MEMBRANE THERMOSTABILITY AND NITRATE REDUCTASE ACTIVITY IN RELATION TO WATER STRESS TOLERANCE OF YOUNG SUGAR-CANE PLANTS

Authors


Address correspondence to: Dr K. Mohan Naidu, Director, Sugar-cane Breeding Institute, Coimbatore 641007, India

Summary

An assessment of tolerance to water stress based upon measurements of cellular membrane thermostability and in vivo nitrate reductase activity (NRA) was made using young leaves of sugar-cane (Saccharum officinarum L. commercial hybrids, Co 419, Co 740 and Co 1148) subjected to stress (51 to 61 d old) and subsequent hydration.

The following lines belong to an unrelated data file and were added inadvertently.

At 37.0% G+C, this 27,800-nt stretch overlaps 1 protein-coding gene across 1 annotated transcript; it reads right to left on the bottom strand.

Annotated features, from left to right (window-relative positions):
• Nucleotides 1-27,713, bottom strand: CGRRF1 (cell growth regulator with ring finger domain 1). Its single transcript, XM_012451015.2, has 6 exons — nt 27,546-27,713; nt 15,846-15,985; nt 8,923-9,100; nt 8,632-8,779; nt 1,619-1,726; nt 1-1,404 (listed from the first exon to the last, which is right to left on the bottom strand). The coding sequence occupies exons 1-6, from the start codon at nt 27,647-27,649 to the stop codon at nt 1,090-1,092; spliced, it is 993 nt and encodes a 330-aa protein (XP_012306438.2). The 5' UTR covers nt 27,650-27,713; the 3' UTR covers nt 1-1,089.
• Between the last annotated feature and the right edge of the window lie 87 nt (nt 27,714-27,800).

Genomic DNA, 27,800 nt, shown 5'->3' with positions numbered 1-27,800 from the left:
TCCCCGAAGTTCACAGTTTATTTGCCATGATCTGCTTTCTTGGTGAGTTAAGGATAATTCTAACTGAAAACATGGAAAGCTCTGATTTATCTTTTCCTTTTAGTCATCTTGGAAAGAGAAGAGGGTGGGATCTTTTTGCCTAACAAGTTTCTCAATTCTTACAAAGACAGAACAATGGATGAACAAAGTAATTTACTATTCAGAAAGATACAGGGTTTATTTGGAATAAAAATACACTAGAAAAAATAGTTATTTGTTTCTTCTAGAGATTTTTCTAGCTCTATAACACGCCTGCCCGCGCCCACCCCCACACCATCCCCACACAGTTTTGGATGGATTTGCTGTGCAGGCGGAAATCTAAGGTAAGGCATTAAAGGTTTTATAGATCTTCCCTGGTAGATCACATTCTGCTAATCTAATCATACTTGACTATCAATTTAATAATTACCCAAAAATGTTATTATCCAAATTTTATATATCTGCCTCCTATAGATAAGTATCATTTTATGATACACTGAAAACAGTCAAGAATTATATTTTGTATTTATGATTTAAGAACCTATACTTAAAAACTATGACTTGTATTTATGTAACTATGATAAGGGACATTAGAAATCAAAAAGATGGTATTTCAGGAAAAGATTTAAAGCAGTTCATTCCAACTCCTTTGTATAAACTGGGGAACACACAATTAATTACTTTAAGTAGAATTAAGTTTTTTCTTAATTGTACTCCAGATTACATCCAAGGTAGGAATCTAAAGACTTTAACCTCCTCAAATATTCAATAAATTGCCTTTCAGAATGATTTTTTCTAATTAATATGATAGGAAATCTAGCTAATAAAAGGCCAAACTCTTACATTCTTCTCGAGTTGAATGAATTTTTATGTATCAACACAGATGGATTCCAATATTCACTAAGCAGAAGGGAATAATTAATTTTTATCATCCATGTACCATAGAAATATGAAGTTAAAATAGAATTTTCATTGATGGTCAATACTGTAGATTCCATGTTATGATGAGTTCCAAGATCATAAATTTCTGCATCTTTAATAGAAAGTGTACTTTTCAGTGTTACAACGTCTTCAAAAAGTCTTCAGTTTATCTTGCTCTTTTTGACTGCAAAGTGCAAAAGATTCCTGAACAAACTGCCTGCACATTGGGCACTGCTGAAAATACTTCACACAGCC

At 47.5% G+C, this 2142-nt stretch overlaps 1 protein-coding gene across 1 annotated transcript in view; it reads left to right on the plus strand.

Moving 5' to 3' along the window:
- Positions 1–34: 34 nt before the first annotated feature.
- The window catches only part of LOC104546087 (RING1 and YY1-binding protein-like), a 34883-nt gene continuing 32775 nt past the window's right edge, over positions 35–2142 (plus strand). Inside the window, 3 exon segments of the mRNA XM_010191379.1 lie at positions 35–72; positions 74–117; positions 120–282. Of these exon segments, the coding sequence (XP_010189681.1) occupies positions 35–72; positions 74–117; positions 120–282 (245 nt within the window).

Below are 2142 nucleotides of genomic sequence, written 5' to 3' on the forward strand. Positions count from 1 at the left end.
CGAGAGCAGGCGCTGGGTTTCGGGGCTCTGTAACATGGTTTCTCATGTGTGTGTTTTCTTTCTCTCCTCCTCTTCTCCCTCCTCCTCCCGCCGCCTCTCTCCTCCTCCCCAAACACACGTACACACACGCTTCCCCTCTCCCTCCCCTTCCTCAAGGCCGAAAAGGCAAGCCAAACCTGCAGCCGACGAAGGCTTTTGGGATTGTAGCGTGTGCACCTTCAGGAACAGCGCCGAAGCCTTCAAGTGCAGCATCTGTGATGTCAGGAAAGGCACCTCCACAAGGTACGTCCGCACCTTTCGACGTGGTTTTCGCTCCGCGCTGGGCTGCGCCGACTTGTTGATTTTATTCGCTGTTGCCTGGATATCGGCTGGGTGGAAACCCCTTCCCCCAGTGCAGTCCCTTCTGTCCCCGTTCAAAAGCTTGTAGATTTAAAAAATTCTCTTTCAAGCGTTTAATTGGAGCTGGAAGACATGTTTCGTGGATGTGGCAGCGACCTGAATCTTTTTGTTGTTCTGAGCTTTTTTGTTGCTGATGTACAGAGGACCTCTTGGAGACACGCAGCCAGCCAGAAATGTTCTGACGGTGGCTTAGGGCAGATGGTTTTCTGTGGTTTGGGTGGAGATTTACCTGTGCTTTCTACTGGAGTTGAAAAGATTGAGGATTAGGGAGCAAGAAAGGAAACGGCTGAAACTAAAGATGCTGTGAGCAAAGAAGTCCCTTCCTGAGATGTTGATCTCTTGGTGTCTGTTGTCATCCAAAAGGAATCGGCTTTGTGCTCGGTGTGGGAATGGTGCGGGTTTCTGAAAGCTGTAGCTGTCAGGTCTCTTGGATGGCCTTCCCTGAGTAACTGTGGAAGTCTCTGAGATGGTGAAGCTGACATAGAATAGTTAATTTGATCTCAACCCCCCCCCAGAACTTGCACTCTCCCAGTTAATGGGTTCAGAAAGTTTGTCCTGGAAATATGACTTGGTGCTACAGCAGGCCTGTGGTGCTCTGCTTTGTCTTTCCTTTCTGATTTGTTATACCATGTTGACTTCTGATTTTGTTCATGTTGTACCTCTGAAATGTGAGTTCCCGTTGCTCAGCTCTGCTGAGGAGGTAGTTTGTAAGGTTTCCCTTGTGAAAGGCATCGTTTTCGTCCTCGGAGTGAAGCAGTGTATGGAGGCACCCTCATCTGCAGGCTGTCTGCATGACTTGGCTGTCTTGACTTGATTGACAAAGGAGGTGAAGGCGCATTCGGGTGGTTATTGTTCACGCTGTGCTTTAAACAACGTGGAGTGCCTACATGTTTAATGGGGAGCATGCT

An average reduction in leaf water potential (ΨL) from −0.97 to −1.91 MPa was associated with a decrease in NRA from 2.68 to 1.13 Ψmol g f. wt−1h−1, and an increase of the membrane injury from 30.8 to 70.9%. A highly significant positive correlation between ΨL and NRA and a negative correlation between ΨL and membrane injury were demonstrated. As ΨL declined, the concentration of malondialdehyde, a lipid peroxidation product, doubled. Following rehydration, at 63 d, increases in ΨL and NRA were higher than those of membrane thermostability and malondialdehyde concentration.

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